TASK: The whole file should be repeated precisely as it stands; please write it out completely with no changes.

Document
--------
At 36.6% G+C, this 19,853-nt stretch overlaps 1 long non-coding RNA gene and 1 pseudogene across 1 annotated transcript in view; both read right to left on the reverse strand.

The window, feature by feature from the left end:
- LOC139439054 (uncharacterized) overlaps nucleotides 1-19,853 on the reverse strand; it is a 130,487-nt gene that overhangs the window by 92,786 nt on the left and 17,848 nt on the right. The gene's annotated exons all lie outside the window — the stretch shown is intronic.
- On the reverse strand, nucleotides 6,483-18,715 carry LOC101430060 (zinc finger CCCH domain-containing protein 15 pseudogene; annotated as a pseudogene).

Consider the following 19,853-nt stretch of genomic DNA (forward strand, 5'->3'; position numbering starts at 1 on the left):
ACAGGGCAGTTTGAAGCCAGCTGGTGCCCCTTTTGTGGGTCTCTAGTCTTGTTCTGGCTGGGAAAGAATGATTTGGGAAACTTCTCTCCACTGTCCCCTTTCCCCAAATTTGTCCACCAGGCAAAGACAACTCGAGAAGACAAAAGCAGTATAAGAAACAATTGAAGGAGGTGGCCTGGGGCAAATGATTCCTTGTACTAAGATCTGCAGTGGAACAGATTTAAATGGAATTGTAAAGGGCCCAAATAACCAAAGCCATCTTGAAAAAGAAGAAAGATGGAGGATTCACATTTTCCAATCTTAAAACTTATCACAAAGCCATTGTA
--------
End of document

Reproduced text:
At 36.6% G+C, this 19,853-nt stretch overlaps 1 long non-coding RNA gene and 1 pseudogene across 1 annotated transcript in view; both read right to left on the reverse strand.

The window, feature by feature from the left end:
- LOC139439054 (uncharacterized) overlaps nucleotides 1-19,853 on the reverse strand; it is a 130,487-nt gene that overhangs the window by 92,786 nt on the left and 17,848 nt on the right. The gene's annotated exons all lie outside the window — the stretch shown is intronic.
- On the reverse strand, nucleotides 6,483-18,715 carry LOC101430060 (zinc finger CCCH domain-containing protein 15 pseudogene; annotated as a pseudogene).

Consider the following 19,853-nt stretch of genomic DNA (forward strand, 5'->3'; position numbering starts at 1 on the left):
ACAGGGCAGTTTGAAGCCAGCTGGTGCCCCTTTTGTGGGTCTCTAGTCTTGTTCTGGCTGGGAAAGAATGATTTGGGAAACTTCTCTCCACTGTCCCCTTTCCCCAAATTTGTCCACCAGGCAAAGACAACTCGAGAAGACAAAAGCAGTATAAGAAACAATTGAAGGAGGTGGCCTGGGGCAAATGATTCCTTGTACTAAGATCTGCAGTGGAACAGATTTAAATGGAATTGTAAAGGGCCCAAATAACCAAAGCCATCTTGAAAAAGAAGAAAGATGGAGGATTCACATTTTCCAATCTTAAAACTTATCACAAAGCCATTGTA